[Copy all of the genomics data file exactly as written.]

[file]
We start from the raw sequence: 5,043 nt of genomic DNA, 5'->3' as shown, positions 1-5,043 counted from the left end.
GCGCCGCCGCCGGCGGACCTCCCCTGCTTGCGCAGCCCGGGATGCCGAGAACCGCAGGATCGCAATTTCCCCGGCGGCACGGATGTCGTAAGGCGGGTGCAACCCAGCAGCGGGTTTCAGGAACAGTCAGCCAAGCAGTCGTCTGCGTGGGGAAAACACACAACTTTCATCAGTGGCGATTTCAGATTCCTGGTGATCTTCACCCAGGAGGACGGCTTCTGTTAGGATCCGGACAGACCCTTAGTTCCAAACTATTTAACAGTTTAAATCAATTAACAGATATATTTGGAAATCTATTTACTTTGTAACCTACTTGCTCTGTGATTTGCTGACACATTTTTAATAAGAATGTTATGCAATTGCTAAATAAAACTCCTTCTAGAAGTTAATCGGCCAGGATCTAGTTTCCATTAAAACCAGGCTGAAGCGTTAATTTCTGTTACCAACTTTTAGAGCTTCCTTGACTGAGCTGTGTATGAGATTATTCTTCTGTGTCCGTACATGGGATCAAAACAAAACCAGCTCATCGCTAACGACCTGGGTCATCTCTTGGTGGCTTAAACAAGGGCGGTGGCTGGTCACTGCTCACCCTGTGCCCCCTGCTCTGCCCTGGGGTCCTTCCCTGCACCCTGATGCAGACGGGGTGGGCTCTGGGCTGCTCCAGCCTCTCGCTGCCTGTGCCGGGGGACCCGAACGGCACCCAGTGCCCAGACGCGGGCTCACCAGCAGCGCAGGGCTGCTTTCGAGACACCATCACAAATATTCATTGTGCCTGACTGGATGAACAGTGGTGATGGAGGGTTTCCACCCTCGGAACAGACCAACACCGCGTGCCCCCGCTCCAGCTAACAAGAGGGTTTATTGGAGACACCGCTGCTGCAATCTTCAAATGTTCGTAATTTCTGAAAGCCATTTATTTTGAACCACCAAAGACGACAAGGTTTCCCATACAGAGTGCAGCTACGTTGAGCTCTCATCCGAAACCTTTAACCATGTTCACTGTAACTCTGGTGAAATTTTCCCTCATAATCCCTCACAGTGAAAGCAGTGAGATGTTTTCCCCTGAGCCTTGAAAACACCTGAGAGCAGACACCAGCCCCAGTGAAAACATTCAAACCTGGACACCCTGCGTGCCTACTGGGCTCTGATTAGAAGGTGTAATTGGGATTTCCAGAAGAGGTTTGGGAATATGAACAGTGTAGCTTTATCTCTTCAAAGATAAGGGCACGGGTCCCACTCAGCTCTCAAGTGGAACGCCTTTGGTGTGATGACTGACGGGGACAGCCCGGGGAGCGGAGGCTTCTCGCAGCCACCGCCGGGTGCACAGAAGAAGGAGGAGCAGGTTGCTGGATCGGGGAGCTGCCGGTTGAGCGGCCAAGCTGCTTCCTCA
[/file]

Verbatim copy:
We start from the raw sequence: 5,043 nt of genomic DNA, 5'->3' as shown, positions 1-5,043 counted from the left end.
GCGCCGCCGCCGGCGGACCTCCCCTGCTTGCGCAGCCCGGGATGCCGAGAACCGCAGGATCGCAATTTCCCCGGCGGCACGGATGTCGTAAGGCGGGTGCAACCCAGCAGCGGGTTTCAGGAACAGTCAGCCAAGCAGTCGTCTGCGTGGGGAAAACACACAACTTTCATCAGTGGCGATTTCAGATTCCTGGTGATCTTCACCCAGGAGGACGGCTTCTGTTAGGATCCGGACAGACCCTTAGTTCCAAACTATTTAACAGTTTAAATCAATTAACAGATATATTTGGAAATCTATTTACTTTGTAACCTACTTGCTCTGTGATTTGCTGACACATTTTTAATAAGAATGTTATGCAATTGCTAAATAAAACTCCTTCTAGAAGTTAATCGGCCAGGATCTAGTTTCCATTAAAACCAGGCTGAAGCGTTAATTTCTGTTACCAACTTTTAGAGCTTCCTTGACTGAGCTGTGTATGAGATTATTCTTCTGTGTCCGTACATGGGATCAAAACAAAACCAGCTCATCGCTAACGACCTGGGTCATCTCTTGGTGGCTTAAACAAGGGCGGTGGCTGGTCACTGCTCACCCTGTGCCCCCTGCTCTGCCCTGGGGTCCTTCCCTGCACCCTGATGCAGACGGGGTGGGCTCTGGGCTGCTCCAGCCTCTCGCTGCCTGTGCCGGGGGACCCGAACGGCACCCAGTGCCCAGACGCGGGCTCACCAGCAGCGCAGGGCTGCTTTCGAGACACCATCACAAATATTCATTGTGCCTGACTGGATGAACAGTGGTGATGGAGGGTTTCCACCCTCGGAACAGACCAACACCGCGTGCCCCCGCTCCAGCTAACAAGAGGGTTTATTGGAGACACCGCTGCTGCAATCTTCAAATGTTCGTAATTTCTGAAAGCCATTTATTTTGAACCACCAAAGACGACAAGGTTTCCCATACAGAGTGCAGCTACGTTGAGCTCTCATCCGAAACCTTTAACCATGTTCACTGTAACTCTGGTGAAATTTTCCCTCATAATCCCTCACAGTGAAAGCAGTGAGATGTTTTCCCCTGAGCCTTGAAAACACCTGAGAGCAGACACCAGCCCCAGTGAAAACATTCAAACCTGGACACCCTGCGTGCCTACTGGGCTCTGATTAGAAGGTGTAATTGGGATTTCCAGAAGAGGTTTGGGAATATGAACAGTGTAGCTTTATCTCTTCAAAGATAAGGGCACGGGTCCCACTCAGCTCTCAAGTGGAACGCCTTTGGTGTGATGACTGACGGGGACAGCCCGGGGAGCGGAGGCTTCTCGCAGCCACCGCCGGGTGCACAGAAGAAGGAGGAGCAGGTTGCTGGATCGGGGAGCTGCCGGTTGAGCGGCCAAGCTGCTTCCTCA